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Hop On Board Tshedi Mholo’s Soul Train

Have you heard of the Romantic Soul Train to be led by singing sensation Tshedi Mholo from Malaika, one of South Africa’s most famous music groups?

Mholo takes to the stage this month to serenade women with soul music and R&B and romantic ballads. After 21 years in the music business, Mholo is indeed a “Lady of Soul and this prestigious show is well deserved and set to wow the audience. Online editor, Hlulani Masingi sought out the songstress in a quest to find out more about her.

HM: Tell us about Tshedi Mholo.

TM: I am go-getter, a hustler, a mother of two, a housewife, an artist, musician and a businesswoman who handles most of her errands by herself. More than anything, I’m a Christian and believer in achieving the impossible. I love life and reign supreme.

HM: When did you discover your passion for music and what steps did you take to pursue it?

TM: I’ve been a musician at heart from the day I was born in Lichtenburg. My township had no infrastructure to support my dreams, so I became involved in most of the school cultural and arts activities over the years. My late father was such a great singer and my AME church invited me to be a chorister among the elderly people. Mmabana Cultural Centre groomed my artistic skills and helped me refine my talents.

HM: You were part of Malaika, who won the Kora Award for Best Southern Africa Group in 2005. Tell us what it is like to be part of a music group.

TM: Being in a group teaches you to accommode others, be receptive to and tolerant of their ideas and historical differences, and to compromise. I was the only female in the group, so it was challenging, but fun. I learnt a lot by just being myself and not allowing fame to cloud my vision as an individual. I have beautiful memories of those days and appreciate the exposure to influential minds in the music and business space.

HM: How do you feel about having shared the stage with world-renowned musicians such as the American R&B singer Joe Thomas, Yvonne Chaka Chaka, US R&B queen Mya and legendary crooners, The Manhattans?

TM: God works mysteriously. I never thought I would go that far! Yes, I dreamt and imagined, but perseverance allowed me to fulfil this destiny.

HM: Who was your role model when growing up and how did they contribute to your current success?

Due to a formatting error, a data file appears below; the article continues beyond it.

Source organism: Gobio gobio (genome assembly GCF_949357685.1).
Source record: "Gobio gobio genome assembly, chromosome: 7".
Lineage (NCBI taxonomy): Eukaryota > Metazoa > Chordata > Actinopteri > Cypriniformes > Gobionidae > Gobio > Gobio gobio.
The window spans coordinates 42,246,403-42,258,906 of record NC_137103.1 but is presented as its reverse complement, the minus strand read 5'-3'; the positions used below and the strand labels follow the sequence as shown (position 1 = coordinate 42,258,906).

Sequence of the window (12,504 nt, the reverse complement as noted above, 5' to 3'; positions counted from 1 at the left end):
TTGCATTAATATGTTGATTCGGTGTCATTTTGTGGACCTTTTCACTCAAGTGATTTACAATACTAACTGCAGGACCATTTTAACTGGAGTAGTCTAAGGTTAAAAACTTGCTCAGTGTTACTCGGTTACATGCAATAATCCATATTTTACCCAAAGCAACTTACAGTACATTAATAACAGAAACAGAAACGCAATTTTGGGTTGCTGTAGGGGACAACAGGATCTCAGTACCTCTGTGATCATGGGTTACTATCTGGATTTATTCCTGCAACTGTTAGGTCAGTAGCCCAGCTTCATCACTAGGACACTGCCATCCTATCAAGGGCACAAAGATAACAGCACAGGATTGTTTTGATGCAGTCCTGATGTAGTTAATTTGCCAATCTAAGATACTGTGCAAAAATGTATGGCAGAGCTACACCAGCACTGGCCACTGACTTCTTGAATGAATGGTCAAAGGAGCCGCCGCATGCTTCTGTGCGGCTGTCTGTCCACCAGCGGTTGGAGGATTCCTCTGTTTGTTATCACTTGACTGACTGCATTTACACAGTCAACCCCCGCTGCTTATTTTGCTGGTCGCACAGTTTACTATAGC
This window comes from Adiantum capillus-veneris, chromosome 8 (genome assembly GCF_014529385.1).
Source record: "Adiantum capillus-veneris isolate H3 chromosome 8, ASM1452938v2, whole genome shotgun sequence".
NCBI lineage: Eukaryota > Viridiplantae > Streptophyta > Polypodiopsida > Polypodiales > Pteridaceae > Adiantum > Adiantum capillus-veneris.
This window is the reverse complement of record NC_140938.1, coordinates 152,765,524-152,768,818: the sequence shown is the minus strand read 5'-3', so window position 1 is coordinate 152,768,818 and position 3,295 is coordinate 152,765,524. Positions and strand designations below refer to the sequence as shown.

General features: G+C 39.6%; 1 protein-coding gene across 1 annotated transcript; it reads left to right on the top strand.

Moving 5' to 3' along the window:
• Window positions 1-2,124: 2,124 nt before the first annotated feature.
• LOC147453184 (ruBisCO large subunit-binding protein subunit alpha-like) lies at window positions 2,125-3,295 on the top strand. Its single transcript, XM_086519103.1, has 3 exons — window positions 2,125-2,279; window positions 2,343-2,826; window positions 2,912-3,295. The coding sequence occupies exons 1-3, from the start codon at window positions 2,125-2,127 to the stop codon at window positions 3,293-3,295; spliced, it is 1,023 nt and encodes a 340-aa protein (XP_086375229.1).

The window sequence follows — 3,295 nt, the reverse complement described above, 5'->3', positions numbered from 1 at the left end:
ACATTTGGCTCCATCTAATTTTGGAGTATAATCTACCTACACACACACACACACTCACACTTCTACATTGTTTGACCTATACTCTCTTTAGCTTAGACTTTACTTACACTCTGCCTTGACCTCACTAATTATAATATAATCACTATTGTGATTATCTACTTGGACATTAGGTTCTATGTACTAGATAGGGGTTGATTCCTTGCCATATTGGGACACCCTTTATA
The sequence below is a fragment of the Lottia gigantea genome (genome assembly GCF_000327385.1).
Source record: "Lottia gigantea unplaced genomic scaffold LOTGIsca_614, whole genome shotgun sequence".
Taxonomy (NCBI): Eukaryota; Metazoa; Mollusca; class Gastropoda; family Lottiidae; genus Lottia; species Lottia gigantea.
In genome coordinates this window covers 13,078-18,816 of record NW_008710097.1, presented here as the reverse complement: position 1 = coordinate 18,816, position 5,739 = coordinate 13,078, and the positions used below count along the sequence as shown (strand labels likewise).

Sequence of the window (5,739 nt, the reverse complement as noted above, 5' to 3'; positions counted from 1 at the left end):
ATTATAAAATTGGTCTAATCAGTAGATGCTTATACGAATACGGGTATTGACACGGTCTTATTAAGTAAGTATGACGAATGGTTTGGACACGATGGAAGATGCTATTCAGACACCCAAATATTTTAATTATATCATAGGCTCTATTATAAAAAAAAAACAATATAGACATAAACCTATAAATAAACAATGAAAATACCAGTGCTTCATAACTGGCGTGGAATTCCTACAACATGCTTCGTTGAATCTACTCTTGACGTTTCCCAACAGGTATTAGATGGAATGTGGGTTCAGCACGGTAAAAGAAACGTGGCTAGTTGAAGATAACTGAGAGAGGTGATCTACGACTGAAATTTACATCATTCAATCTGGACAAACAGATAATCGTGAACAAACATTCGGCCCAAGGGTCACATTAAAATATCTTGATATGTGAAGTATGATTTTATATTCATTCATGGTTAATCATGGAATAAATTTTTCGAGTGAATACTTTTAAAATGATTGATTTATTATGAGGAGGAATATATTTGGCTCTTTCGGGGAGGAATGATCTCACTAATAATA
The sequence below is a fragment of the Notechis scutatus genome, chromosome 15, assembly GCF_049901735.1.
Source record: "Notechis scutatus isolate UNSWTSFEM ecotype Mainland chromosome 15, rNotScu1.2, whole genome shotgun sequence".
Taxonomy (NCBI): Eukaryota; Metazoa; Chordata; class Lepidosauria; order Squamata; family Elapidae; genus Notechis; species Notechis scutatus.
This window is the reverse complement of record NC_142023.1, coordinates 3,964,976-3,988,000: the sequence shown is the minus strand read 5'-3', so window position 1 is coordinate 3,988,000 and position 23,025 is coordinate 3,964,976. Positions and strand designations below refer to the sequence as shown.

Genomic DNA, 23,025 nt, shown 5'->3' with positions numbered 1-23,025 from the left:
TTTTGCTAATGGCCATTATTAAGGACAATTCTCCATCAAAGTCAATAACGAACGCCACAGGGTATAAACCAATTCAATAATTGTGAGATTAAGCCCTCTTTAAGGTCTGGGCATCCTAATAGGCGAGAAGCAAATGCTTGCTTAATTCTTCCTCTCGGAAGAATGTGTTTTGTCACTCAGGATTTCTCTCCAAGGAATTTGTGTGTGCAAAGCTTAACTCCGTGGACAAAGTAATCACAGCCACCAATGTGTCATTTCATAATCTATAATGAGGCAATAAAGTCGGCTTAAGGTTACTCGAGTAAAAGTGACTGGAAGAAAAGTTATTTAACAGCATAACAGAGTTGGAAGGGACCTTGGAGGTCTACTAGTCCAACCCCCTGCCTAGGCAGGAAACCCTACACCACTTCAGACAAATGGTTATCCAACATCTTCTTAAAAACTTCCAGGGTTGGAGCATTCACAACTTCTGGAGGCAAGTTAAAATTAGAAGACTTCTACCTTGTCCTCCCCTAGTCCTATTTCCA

TM: My mom (my biological mother) instilled discipline and self-respect in us. She carried my dad, my siblings and me with grace and love. Mama Yvonne ChakaChaka is my daily mentor who motivates me to do better all the time and avoid negativity. She has an aura about her and stood tall before anyone even believed in her talent. I am also inspired by the achievements of women in influential positions.

HM: Describe the challenges facing female artists in the South African music industry.

TM: We actually beautify the face of entertainment industry, but are oppressed and afforded less respect than our male counterparts. Most female artists aren’t properly counselled or mentored before engaging in this industry, so I’ve developed a thick skin dealing with bullying and victimisation. I believe that a leopard doesn’t change its spots, but I also consult and engage with experienced people in my industry to improve on my approach to several challenges.

HM: Tell us about your achievements.

TM: I have a degree in Education; I am an Ambassador for Smile Foundation SA and for the Department of Basic Education “Lead to Read Campaign”; I’m a member of the School Governing Body and I’m counted among the best musicians in the country. 

HM: You’re also a social activist. What projects are you involved in and where does your passion for giving back to the community stem from?

TM: Mama was passionate about assisting the needy back home and that gave me courage to continue with the legacy. Accommodating strangers was more like therapy for her and even though we couldn’t understand then, we began to respect and appreciate her contribution to society as we grew older.  

HM: How did your childhood community shape your thinking?

TM: I grew up in Ditsobotla, Boikhutso Township in Lichtenburg, #BokoneBophirima. The culture was more family orientated in my hood. No child would go hungry, weddings were part of us, fun and gatherings taught us survival and love for each other. Those days make me appreciate them more than anything.

HM: What’s your motto in life?

TM: Never be a second version of somebody else. Be you and stay humble. We all face challenges every day, but with God we pull through.

HM: What advice do you have for women who would like to pursue their musical ambitions?

TM: Don’t allow yourself to be a doormat. Be schooled, learn and, yes, play stupid if you have to while the real learning is in progress. Go out and fight for the better you.

HM: What are you currently up to and where can we find you?

TM: I have a few shows lined up for Harties Cruiseline in Hartebees, #BokoneBophirima and in Sun City. I’m currently working on my next event, Romatic Soul Train, taking place on 25 August 2017 at Joburg Theatre to celebrate women in music.

Date: 25 August 2017

Venue: Joburg Theatre

Time: 20h00

Tickets available at Joburg Theatre.

Follow Tshedi Mholo on IG: @Tshedimholomagazine and Twitter: @TshediMholo and look her up on Facebook. For bookings, email Tshedimhololive@gmail.com.

Image: Tshedi Mholo

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